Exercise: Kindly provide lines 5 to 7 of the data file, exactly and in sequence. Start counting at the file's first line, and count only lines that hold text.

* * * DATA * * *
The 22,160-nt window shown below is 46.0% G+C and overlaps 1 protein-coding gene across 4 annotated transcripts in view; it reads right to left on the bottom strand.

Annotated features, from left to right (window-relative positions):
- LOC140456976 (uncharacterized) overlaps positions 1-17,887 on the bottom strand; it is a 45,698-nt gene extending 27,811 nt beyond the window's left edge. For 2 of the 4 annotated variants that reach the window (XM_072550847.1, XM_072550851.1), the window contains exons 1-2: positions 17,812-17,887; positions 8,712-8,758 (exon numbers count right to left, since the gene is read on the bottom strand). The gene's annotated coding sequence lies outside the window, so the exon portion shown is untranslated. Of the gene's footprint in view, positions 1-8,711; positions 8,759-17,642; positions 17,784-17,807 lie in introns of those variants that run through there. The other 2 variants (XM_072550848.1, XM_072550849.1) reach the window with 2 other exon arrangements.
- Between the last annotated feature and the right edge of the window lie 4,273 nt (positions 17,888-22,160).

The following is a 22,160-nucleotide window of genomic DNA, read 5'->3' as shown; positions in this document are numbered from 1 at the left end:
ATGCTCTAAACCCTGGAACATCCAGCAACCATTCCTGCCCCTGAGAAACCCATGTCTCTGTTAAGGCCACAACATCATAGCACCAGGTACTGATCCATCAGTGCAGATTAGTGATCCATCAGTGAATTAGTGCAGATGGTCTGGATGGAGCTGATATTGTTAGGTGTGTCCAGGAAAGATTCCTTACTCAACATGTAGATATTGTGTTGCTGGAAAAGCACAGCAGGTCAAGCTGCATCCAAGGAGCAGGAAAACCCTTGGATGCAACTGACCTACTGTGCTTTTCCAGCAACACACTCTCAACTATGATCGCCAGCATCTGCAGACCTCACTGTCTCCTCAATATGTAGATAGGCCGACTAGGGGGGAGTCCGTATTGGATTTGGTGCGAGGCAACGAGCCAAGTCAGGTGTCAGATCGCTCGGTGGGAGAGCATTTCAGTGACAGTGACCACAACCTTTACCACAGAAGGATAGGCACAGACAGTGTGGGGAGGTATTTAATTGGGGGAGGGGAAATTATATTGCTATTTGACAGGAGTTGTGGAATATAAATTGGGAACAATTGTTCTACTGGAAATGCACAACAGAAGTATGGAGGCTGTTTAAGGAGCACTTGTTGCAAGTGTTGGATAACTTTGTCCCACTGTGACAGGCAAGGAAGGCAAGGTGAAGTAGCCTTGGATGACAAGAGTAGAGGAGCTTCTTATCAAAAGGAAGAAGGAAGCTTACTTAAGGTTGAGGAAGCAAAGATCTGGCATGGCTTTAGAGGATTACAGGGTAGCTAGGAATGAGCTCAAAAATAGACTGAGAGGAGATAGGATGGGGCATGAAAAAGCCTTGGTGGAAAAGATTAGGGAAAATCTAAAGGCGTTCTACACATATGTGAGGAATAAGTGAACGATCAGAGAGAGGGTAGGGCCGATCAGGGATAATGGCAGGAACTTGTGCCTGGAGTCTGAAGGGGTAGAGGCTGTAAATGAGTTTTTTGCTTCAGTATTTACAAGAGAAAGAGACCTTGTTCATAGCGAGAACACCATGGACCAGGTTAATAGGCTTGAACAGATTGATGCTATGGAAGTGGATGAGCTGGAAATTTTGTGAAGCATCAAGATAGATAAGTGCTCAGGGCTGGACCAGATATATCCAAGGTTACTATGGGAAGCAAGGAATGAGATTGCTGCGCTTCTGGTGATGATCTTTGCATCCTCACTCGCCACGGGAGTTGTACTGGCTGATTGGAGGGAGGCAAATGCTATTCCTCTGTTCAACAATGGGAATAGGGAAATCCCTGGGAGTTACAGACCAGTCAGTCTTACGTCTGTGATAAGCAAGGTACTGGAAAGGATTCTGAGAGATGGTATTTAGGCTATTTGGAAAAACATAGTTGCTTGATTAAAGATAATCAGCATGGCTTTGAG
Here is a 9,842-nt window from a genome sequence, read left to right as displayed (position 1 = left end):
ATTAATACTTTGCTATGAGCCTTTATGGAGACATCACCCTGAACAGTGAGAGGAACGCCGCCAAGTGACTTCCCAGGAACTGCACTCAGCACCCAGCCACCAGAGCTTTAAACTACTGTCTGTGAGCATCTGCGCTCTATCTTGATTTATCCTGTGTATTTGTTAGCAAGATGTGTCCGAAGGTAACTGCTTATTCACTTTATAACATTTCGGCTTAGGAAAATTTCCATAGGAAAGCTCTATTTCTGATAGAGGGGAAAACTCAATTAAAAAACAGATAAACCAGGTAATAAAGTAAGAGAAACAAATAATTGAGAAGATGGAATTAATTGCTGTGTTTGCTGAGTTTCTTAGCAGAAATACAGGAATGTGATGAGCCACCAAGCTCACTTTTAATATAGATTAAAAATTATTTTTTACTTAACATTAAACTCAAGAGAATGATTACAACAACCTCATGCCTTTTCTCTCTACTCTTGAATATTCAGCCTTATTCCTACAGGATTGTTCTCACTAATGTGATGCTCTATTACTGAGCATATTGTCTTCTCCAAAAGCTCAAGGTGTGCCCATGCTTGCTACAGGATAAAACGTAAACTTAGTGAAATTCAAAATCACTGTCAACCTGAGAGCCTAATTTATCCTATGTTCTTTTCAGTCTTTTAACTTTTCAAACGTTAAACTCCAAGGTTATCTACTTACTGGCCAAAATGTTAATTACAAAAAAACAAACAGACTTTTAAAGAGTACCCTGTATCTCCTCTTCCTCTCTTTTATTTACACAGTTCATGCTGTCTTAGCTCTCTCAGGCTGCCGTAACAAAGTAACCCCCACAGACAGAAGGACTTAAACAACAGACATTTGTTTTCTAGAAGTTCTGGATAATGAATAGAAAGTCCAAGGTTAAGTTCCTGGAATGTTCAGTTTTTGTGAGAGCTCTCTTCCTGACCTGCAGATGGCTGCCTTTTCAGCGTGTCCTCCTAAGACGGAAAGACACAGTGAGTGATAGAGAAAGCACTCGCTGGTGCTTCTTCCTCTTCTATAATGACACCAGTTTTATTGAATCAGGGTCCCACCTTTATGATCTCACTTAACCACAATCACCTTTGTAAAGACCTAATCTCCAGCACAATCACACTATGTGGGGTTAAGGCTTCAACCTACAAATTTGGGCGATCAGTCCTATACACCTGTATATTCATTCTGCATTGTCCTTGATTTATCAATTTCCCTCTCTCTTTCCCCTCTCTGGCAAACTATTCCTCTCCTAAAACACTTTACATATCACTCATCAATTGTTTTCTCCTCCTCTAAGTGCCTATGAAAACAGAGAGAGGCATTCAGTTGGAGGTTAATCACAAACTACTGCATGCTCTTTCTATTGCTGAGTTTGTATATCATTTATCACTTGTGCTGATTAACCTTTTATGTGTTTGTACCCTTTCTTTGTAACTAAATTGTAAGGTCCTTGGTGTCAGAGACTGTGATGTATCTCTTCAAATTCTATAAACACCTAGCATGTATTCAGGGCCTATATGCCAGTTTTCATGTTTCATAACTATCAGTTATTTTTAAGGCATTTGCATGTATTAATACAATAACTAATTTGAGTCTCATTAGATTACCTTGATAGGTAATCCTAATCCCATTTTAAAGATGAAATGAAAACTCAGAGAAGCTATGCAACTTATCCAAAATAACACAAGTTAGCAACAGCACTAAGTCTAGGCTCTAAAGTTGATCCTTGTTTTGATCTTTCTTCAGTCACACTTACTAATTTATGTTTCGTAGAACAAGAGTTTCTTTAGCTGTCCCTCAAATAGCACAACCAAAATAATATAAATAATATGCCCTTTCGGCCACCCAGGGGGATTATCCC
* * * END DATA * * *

The following is a 22,160-nucleotide window of genomic DNA, read 5'->3' as shown; positions in this document are numbered from 1 at the left end:
ATGCTCTAAACCCTGGAACATCCAGCAACCATTCCTGCCCCTGAGAAACCCATGTCTCTGTTAAGGCCACAACATCATAGCACCAGGTACTGATCCATCAGTGCAGATTAGTGATCCATCAGTGAATTAGTGCAGATGGTCTGGATGGAGCTGATATTGTTAGGTGTGTCCAGGAAAGATTCCTTACTCAACATGTAGATATTGTGTTGCTGGAAAAGCACAGCAGGTCAAGCTGCATCCAAGGAGCAGGAAAACCCTTGGATGCAACTGACCTACTGTGCTTTTCCAGCAACACACTCTCAACTATGATCGCCAGCATCTGCAGACCTCACTGTCTCCTCAATATGTAGATAGGCCGACTAGGGGGGAGTCCGTATTGGATTTGGTGCGAGGCAACGAGCCAAGTCAGGTGTCAGATCGCTCGGTGGGAGAGCATTTCAGTGACAGTGACCACAACCTTTACCACAGAAGGATAGGCACAGACAGTGTGGGGAGGTATTTAATTGGGGGAGGGGAAATTATATTGCTATTTGACAGGAGTTGTGGAATATAAATTGGGAACAATTGTTCTACTGGAAATGCACAACAGAAGTATGGAGGCTGTTTAAGGAGCACTTGTTGCAAGTGTTGGATAACTTTGTCCCACTGTGACAGGCAAGGAAGGCAAGGTGAAGTAGCCTTGGATGACAAGAGTAGAGGAGCTTCTTATCAAAAGGAAGAAGGAAGCTTACTTAAGGTTGAGGAAGCAAAGATCTGGCATGGCTTTAGAGGATTACAGGGTAGCTAGGAATGAGCTCAAAAATAGACTGAGAGGAGATAGGATGGGGCATGAAAAAGCCTTGGTGGAAAAGATTAGGGAAAATCTAAAGGCGTTCTACACATATGTGAGGAATAAGTGAACGATCAGAGAGAGGGTAGGGCCGATCAGGGATAATGGCAGGAACTTGTGCCTGGAGTCTGAAGGGGTAGAGGCTGTAAATGAGTTTTTTGCTTCAGTATTTACAAGAGAAAGAGACCTTGTTCATAGCGAGAACACCATGGACCAGGTTAATAGGCTTGAACAGATTGATGCTATGGAAGTGGATGAGCTGGAAATTTTGTGAAGCATCAAGATAGATAAGTGCTCAGGGCTGGACCAGATATATCCAAGGTTACTATGGGAAGCAAGGAATGAGATTGCTGCGCTTCTGGTGATGATCTTTGCATCCTCACTCGCCACGGGAGTTGTACTGGCTGATTGGAGGGAGGCAAATGCTATTCCTCTGTTCAACAATGGGAATAGGGAAATCCCTGGGAGTTACAGACCAGTCAGTCTTACGTCTGTGATAAGCAAGGTACTGGAAAGGATTCTGAGAGATGGTATTTAGGCTATTTGGAAAAACATAGTTGCTTGATTAAAGATAATCAGCATGGCTTTGAG
Here is a 9,842-nt window from a genome sequence, read left to right as displayed (position 1 = left end):